/  12.08.2021

S1 E6 | Renee Montgomery


For two-time WNBA championship winner Renee Montgomery, when it was time to walk away from the game she knew and loved, she decided it needed to be for the right reasons. She shares, “When I opted out of the WNBA in 2020, I wanted to make a big impact.” When her wife, singer-songwriter Sirena Grace, mentioned that the WNBA’s Atlanta Dream might be looking for new ownership, the newlywed didn’t know it at the time, but that new ownership would include her. On this week’s episode of “Love and Respect with Killer Mike,” Montgomery shares how she took her ownership of the basketball team from a dream and to a reality, and the legacy she wants to leave off the court.

Montgomery didn’t start life with the aim of being a sports team owner. The former Minnesota Lynx point guard was born and raised in Charleston, West Virginia, and although she would go on to be an all-star player, it didn’t start that way. She says, “I fell in love with trying to be better [as basketball] because I wasn’t good when I started.” She goes on, “I fell in love with trying to earn minutes, trying to become a part of a team, and then trying to become a main character on the team.” Despite her slight stature (she’s 5’7”), the point guard was a tenacious and forceful player on the court, leading the Minnesota Lynx to two WNBA championships and the Atlanta Dream to the 2018 finals. But she wasn’t content just making waves on the court.

During her time at the University of Connecticut, the star scorer — who still holds the sixth spot for assists in women’s basketball — chose to major in communications, recognizing those skills would come into play throughout her life. She says, “communication is everywhere, in every business.” The UConn graduate took her talents to Fox News and ESPN, covering the Atlanta Hawks’ games and the 2021 NCAA Women’s Basketball Tournament, respectfully. Appearing on camera isn’t just about finding something to do post-retirement for the regular commentator. She wanted to be a face that young girls could identify with, and help usher in the next generation of players and broadcasters.

Her historic rise to team owner gives young girls yet another avenue for women basketball players. When Montgomery became co-owner of the Atlanta Dream, she also became the first former player turned owner and executive of a WNBA team. She shares, “I was talking to [Phoenix Mercury player] Diana Taurasi at the NBA all-star game in Chicago about what I was doing after my career.” Possible team ownership was kicked around during the conversation, but she did not think it was possible. After talking to her wife and team, they decided to pursue her dream seriously. She says, “I can’t take ownership about owning the Dream without mentioning my team. Everyone around me confirmed it and saw me as the owner.” Her two co-owners fell into place, and in February of this year, the change in ownership was approved. However, with COVID still raging, the work was not done.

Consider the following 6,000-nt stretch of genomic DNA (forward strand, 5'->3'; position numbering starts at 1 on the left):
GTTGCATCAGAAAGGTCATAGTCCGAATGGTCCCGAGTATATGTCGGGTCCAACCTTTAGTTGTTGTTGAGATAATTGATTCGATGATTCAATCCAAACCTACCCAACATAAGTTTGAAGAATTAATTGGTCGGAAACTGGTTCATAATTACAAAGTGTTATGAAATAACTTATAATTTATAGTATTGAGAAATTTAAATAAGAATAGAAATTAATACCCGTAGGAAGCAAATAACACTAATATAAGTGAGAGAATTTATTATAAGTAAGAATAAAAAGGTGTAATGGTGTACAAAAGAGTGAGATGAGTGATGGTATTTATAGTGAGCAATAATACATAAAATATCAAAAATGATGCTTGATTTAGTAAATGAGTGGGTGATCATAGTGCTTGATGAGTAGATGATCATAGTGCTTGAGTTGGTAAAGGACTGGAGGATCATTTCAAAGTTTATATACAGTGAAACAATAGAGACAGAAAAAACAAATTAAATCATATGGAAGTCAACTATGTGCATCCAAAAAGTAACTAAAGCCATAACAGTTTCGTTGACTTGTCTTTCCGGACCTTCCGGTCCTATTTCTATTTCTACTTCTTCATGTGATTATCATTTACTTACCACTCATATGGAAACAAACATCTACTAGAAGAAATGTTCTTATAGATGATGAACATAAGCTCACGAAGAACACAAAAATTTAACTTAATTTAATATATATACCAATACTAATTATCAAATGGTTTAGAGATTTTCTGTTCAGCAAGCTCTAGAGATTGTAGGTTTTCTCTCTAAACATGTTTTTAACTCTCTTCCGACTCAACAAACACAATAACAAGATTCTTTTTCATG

The WNBA’s player-led campaign and programming have helped the league achieve a 99% vaccination rate — months ahead of the NBA’s recent 95% vaccination rate, which includes players “in the process” of getting vaccinated — which doesn’t surprise the Dream owner. She says, “We’re (the WNBA) made up of the minority, we’re used to having to stand up for stuff, and when you have a large group of women, all educated, all who understand what’s going on, stuff gets done.” The former WNBA All-Star honoree is no stranger to advocacy and social justice. She opened her foundation, The Renee Montgomery Foundation, in 2019 to help increase the community’s involvement in local politics. On her own, Montgomery, the child of two HBCU graduates, advocates for funding and programming at HBCUs and took part in More than a Vote, a group of Black athletes and artists co-founded by NBA superstar Lebron James to help address voter suppression. Voter suppression and social justice hit close to home for the mother of one, who openly shares her struggles with explaining racism to her young son. She says, “Raising a son in this environment, a Black boy, it’s difficult. He is so innocent. He’s still asking, ‘Why did they attack Ahmad Aubrey?’ I don’t want to take away his innocence, but he needs to be aware.” For Montgomery, her work in the community is personal.

And she’s got her work cut out for her. Even though the team co-owner, wife, and mother achieved a lot in her 11-year career, earning WNBA All-Star honors in 2011, and was named the WNBA’s Sixth Woman of the Year in 2012, that was just the beginning. When asked about her lifetime mission, it’s  bigger than sports — more significant than any one team. It’s about all of us. She says, “My legacy is the advancement of women and minorities in whatever avenue they are pursuing.” If her time as a leader in West Virginia, Connecticut, and now Atlanta are any indicator, for Renee Montgomery, it’s simply a matter of time before she solidifies that legacy


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